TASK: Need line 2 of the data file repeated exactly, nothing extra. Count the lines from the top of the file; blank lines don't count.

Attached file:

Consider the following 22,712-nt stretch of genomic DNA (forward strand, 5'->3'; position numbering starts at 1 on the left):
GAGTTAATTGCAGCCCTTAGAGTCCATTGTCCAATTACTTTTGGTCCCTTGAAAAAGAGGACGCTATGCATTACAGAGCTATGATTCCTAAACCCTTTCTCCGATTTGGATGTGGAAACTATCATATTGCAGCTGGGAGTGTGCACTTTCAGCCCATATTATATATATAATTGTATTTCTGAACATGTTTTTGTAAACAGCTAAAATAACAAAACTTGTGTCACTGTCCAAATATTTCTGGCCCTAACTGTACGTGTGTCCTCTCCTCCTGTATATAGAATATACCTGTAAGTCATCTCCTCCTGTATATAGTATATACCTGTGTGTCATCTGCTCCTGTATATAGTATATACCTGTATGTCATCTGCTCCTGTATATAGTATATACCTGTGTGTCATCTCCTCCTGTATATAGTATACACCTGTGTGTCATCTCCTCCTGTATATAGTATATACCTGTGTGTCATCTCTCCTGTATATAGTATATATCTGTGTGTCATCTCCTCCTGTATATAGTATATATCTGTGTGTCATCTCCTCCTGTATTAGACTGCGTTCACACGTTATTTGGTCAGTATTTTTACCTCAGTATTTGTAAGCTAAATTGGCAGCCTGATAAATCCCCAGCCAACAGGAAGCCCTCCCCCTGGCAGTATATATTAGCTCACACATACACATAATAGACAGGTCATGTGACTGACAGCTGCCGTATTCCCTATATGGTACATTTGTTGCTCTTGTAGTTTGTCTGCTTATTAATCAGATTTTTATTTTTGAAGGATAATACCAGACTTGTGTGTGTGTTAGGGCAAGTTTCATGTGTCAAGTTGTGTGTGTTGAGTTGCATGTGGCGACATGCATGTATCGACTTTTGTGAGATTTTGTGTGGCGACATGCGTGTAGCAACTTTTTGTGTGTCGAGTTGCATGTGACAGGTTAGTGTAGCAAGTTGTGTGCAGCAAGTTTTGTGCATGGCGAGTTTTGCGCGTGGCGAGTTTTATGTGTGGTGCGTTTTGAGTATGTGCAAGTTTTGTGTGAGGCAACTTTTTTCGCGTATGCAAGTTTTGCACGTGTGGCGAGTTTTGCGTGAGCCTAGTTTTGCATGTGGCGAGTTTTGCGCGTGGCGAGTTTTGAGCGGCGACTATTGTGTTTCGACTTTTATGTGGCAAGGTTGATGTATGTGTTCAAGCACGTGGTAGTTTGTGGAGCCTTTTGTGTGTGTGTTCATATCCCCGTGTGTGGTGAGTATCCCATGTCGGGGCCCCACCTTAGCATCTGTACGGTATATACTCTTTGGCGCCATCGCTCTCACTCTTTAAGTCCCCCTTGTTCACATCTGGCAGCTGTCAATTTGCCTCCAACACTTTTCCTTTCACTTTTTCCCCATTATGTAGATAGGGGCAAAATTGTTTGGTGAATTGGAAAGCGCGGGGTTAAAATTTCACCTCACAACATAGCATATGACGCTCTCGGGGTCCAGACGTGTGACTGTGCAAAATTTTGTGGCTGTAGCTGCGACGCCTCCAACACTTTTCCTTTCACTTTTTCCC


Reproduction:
GAGTTAATTGCAGCCCTTAGAGTCCATTGTCCAATTACTTTTGGTCCCTTGAAAAAGAGGACGCTATGCATTACAGAGCTATGATTCCTAAACCCTTTCTCCGATTTGGATGTGGAAACTATCATATTGCAGCTGGGAGTGTGCACTTTCAGCCCATATTATATATATAATTGTATTTCTGAACATGTTTTTGTAAACAGCTAAAATAACAAAACTTGTGTCACTGTCCAAATATTTCTGGCCCTAACTGTACGTGTGTCCTCTCCTCCTGTATATAGAATATACCTGTAAGTCATCTCCTCCTGTATATAGTATATACCTGTGTGTCATCTGCTCCTGTATATAGTATATACCTGTATGTCATCTGCTCCTGTATATAGTATATACCTGTGTGTCATCTCCTCCTGTATATAGTATACACCTGTGTGTCATCTCCTCCTGTATATAGTATATACCTGTGTGTCATCTCTCCTGTATATAGTATATATCTGTGTGTCATCTCCTCCTGTATATAGTATATATCTGTGTGTCATCTCCTCCTGTATTAGACTGCGTTCACACGTTATTTGGTCAGTATTTTTACCTCAGTATTTGTAAGCTAAATTGGCAGCCTGATAAATCCCCAGCCAACAGGAAGCCCTCCCCCTGGCAGTATATATTAGCTCACACATACACATAATAGACAGGTCATGTGACTGACAGCTGCCGTATTCCCTATATGGTACATTTGTTGCTCTTGTAGTTTGTCTGCTTATTAATCAGATTTTTATTTTTGAAGGATAATACCAGACTTGTGTGTGTGTTAGGGCAAGTTTCATGTGTCAAGTTGTGTGTGTTGAGTTGCATGTGGCGACATGCATGTATCGACTTTTGTGAGATTTTGTGTGGCGACATGCGTGTAGCAACTTTTTGTGTGTCGAGTTGCATGTGACAGGTTAGTGTAGCAAGTTGTGTGCAGCAAGTTTTGTGCATGGCGAGTTTTGCGCGTGGCGAGTTTTATGTGTGGTGCGTTTTGAGTATGTGCAAGTTTTGTGTGAGGCAACTTTTTTCGCGTATGCAAGTTTTGCACGTGTGGCGAGTTTTGCGTGAGCCTAGTTTTGCATGTGGCGAGTTTTGCGCGTGGCGAGTTTTGAGCGGCGACTATTGTGTTTCGACTTTTATGTGGCAAGGTTGATGTATGTGTTCAAGCACGTGGTAGTTTGTGGAGCCTTTTGTGTGTGTGTTCATATCCCCGTGTGTGGTGAGTATCCCATGTCGGGGCCCCACCTTAGCATCTGTACGGTATATACTCTTTGGCGCCATCGCTCTCACTCTTTAAGTCCCCCTTGTTCACATCTGGCAGCTGTCAATTTGCCTCCAACACTTTTCCTTTCACTTTTTCCCCATTATGTAGATAGGGGCAAAATTGTTTGGTGAATTGGAAAGCGCGGGGTTAAAATTTCACCTCACAACATAGCATATGACGCTCTCGGGGTCCAGACGTGTGACTGTGCAAAATTTTGTGGCTGTAGCTGCGACGCCTCCAACACTTTTCCTTTCACTTTTTCCC